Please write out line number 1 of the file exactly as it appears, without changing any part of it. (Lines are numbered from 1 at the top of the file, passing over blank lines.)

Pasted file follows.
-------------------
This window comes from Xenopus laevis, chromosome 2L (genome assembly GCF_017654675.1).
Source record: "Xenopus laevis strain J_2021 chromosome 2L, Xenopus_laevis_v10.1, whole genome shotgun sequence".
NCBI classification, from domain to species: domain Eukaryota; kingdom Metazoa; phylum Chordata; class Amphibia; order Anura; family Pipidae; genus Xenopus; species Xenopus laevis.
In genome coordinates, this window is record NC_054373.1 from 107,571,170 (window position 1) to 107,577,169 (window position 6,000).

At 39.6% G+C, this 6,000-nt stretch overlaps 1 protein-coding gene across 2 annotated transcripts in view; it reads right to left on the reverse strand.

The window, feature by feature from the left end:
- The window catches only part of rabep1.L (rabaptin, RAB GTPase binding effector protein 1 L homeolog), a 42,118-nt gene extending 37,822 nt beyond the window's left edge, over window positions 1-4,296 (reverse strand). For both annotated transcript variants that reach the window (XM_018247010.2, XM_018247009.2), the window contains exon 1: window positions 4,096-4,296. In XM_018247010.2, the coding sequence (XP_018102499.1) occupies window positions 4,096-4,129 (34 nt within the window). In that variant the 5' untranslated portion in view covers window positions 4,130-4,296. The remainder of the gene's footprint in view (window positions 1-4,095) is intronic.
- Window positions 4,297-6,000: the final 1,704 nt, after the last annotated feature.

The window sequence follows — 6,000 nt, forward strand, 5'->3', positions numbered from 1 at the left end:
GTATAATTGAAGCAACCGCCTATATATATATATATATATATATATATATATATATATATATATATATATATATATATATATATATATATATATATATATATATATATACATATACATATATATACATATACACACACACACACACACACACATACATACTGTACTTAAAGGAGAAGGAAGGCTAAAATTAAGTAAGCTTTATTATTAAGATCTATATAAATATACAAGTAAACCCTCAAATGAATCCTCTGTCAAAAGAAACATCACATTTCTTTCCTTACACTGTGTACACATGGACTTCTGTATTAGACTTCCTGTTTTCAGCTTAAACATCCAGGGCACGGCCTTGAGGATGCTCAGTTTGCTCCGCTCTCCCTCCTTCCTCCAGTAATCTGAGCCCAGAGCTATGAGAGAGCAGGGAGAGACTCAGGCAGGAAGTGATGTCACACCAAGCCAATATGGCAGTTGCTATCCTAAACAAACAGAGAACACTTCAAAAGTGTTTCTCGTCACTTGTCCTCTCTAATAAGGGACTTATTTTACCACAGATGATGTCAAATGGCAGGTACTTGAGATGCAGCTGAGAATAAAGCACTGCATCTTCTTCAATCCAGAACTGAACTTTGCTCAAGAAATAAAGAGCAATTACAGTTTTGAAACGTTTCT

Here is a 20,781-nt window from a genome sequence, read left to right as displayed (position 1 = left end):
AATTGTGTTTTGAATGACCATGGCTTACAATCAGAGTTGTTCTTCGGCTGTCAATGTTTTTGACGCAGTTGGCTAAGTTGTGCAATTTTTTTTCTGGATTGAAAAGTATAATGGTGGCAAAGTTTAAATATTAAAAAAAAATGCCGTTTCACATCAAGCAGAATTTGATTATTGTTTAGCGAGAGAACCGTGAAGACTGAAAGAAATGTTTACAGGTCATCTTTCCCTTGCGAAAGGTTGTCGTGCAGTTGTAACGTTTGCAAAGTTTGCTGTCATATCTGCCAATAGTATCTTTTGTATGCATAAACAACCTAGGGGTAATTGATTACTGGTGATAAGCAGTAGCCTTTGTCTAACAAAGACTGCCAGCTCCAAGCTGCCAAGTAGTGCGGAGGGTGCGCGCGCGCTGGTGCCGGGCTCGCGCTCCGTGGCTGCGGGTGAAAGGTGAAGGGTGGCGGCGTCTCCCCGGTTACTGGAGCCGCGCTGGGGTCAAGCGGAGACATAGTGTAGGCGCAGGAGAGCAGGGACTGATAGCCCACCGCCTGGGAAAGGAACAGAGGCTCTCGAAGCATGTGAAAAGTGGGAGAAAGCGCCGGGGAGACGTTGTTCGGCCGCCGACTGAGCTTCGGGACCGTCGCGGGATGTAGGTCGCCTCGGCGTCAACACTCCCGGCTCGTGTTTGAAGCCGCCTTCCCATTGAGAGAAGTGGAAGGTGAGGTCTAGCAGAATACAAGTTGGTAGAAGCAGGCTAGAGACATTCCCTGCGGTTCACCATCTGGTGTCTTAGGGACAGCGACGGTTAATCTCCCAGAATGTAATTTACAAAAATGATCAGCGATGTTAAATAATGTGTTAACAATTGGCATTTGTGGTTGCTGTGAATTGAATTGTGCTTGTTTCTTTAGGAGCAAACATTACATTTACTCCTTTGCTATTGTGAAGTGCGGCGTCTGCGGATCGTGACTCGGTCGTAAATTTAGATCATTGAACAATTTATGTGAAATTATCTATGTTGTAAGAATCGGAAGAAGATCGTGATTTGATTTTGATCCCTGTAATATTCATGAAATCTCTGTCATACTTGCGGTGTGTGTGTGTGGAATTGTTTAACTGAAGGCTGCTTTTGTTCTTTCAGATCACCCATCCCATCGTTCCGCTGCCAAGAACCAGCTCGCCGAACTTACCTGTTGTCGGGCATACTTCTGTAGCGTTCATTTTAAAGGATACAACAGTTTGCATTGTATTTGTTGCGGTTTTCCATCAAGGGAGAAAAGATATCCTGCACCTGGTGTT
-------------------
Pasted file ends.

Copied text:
This window comes from Xenopus laevis, chromosome 2L (genome assembly GCF_017654675.1).